The process and its advantages
Nitriding (or nitridation) enriches workpieces with nitrogen, causing nitrides to form within them. The nitrogen penetrates the workpiece and forms on its surface a hard compound layer composed of iron nitrides. Located underneath is the diffusion zone. In this zone, nitrogen embeds in the metal matrix of the workpiece, thus increasing its fatigue strength. The highest values can be achieved with nitriding steels.
Nitriding requires temperatures between 500°C and 580°C. Treatment times vary between one and one hundred hours. The thickness of the compound layer and the development of the porous zones depend on the temperature and duration of the treatment. To define the nitriding hardness depth (NHD) of the treatment, the limit hardness is used as a reference. This is 50 HV higher than the core hardness of the workpiece.
The layer’s resistance to corrosion can be further improved by oxidation. If additional coatings (galvanic or chemical) are planned later on, the workpiece can also be nitrided without a compound layer.
The process is different from nitrocarburising, which involves the additional use of carbon.
Graphical representation: Structure and functional principle
The most commonly used nitriding processes are:
Each of these processes also permits partial nitriding. During salt bath nitriding, the workpieces are dipped only partially in the salt bath. The partial treatment during plasma nitriding is accomplished by applying a protective compound or by mechanical means.
The advantages of nitriding at a glance
- Improved hardness of the surface
- Less wear
- High resistance to corrosion
- Lower friction coefficient
- The nitrided layer is heat-resistant up to 600°C
- Partial hardening possible
- Many possible applications, because almost any type of steel can be nitrided. Suited best, however, are alloy steels.
Areas of application: Suitable steels
Almost all cast and sintered materials and grades of steel can be nitrided.
Alloy steels achieve better results than non-alloy steels. With the latter, the surface of the material may become brittle instead of hard. For this reason, low- or non-alloy steels are nitrocarburised instead. This process produces a compound layer that improves protection against wear and corrosion. This compound layer can also be subjected to post-oxidation. That creates another thin oxide layer with a thickness between 1 – 3 µm and provides even greater protection.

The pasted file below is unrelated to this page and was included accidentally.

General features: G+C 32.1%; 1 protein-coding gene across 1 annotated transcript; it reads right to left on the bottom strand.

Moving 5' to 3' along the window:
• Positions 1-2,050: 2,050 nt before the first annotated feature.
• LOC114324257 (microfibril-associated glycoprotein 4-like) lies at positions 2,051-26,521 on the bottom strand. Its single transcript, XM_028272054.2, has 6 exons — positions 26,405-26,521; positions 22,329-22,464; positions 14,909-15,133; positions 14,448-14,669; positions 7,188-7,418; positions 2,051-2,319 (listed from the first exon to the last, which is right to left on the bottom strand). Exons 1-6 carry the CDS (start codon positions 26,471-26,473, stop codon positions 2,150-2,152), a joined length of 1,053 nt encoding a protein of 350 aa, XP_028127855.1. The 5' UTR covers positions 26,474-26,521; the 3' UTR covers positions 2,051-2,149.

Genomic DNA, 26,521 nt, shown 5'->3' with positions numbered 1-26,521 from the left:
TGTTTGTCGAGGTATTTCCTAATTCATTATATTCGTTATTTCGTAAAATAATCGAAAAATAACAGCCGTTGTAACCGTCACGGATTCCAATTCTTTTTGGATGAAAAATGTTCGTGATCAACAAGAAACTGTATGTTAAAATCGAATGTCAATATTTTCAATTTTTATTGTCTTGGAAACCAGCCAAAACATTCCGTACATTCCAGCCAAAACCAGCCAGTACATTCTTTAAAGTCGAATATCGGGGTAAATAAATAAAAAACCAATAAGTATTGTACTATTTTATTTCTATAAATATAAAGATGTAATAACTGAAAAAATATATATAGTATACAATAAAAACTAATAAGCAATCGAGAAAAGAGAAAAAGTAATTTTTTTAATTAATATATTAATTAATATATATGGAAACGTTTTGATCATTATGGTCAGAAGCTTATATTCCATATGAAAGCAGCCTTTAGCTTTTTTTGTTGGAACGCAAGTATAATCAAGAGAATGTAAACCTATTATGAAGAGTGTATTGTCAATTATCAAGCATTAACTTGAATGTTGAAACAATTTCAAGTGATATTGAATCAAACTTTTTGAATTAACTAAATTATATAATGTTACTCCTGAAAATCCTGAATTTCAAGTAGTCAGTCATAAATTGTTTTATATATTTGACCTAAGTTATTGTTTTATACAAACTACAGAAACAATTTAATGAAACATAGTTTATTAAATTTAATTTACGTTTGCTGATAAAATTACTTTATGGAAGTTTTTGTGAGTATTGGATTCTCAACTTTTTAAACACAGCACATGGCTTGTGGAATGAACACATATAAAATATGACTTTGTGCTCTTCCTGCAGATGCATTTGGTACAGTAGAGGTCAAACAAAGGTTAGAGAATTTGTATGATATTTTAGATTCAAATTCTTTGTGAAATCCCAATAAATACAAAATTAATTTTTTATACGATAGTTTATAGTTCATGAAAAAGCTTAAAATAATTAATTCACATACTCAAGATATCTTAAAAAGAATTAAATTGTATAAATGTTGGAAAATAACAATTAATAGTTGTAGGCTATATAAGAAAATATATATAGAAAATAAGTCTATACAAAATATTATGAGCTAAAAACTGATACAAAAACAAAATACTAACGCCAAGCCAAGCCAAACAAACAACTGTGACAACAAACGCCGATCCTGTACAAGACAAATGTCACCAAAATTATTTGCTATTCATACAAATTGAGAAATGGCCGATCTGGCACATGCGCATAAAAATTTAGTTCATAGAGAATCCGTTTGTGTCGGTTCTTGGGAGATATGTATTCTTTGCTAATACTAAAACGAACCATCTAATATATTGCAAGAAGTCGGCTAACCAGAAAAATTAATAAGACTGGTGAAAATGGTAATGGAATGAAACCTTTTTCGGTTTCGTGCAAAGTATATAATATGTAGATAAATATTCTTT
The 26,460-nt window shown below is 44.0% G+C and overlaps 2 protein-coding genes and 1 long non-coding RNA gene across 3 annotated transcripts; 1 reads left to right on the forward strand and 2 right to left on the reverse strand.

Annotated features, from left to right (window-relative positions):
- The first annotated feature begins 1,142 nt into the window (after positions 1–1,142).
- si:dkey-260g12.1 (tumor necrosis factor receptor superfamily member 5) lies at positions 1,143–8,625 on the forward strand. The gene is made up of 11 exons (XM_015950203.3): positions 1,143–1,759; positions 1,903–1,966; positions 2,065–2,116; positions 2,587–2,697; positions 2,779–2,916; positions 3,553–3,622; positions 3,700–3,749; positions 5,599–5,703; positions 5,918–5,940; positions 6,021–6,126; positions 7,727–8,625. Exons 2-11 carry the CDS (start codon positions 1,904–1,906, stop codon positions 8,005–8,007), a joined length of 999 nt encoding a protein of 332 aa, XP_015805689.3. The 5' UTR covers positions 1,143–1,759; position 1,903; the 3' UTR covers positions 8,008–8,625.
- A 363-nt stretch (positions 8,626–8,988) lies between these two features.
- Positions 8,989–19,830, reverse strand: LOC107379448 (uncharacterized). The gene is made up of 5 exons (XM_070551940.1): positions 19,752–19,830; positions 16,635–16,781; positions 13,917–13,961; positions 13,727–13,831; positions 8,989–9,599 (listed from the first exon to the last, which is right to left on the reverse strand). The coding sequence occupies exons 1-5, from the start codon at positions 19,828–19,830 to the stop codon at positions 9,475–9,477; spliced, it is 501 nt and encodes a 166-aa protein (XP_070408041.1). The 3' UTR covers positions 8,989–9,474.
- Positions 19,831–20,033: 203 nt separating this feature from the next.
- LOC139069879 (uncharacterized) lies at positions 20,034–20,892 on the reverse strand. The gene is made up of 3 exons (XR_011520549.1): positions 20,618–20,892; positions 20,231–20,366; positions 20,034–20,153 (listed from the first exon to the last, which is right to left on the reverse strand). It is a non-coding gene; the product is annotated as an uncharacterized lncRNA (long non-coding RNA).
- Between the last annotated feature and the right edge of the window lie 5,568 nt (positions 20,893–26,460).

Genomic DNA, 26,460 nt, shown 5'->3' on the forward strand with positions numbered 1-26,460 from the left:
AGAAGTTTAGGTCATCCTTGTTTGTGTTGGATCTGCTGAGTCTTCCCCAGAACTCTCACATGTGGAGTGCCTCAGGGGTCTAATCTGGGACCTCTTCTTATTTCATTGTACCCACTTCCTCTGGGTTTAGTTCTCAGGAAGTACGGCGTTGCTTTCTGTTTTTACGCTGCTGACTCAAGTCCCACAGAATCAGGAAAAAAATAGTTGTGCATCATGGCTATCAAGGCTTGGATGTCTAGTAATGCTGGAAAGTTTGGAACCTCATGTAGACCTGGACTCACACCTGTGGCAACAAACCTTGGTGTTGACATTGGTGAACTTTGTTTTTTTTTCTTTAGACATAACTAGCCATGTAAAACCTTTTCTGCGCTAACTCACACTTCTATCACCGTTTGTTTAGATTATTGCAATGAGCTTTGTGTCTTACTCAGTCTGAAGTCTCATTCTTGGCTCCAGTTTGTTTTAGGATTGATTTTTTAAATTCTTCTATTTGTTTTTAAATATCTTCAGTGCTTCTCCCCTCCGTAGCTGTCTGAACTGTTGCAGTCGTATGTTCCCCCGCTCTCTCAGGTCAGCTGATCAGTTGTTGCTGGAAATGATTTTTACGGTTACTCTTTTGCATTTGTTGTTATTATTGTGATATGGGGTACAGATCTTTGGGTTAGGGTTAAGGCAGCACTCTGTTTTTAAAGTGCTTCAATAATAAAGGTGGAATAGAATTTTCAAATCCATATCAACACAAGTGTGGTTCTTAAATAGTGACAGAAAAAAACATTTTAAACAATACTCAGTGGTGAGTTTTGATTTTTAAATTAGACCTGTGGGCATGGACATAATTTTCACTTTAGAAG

In contrast, elements such as molybdenum, titanium, chromium, or aluminium contained in alloy steels produce particularly hard nitrides when reacting with nitrogen. Steels containing a particularly high content of these elements are therefore also referred to as nitriding steels.
- 1.8519 (31CrMoV9)
- 1.8515 (31CrMo12)
- 1.8550 (34CrAINi7)
- 1.8507 (34CrAlMo5)
You can find a comparison of different methods in the table below.
We provide state-of-the-art nitriding processes at the following locations: location overview
Check list: Ordering nitriding
If you would like us to nitride workpieces or materials, we will gladly advise you on the best procedure. You can use the check list below to make your preparations for the order.
- Which material is to be treated, and what is its condition?
- What is the target hardness (including tolerance range in HV)?
- What is the desired nitriding hardness depth (including tolerance range in mm)?
- If applicable, which areas should be nitrided, and where can the hardness be measured?
- If applicable, how thick should the compound layer be (including tolerance range in μm)?
Note: We use a sample that we take ourselves to measure the thickness of the compound layer and/or the nitriding hardness depth. For measurements that are specifically related to your order, we need you to provide us with a reference component that is intended for the hardening treatment.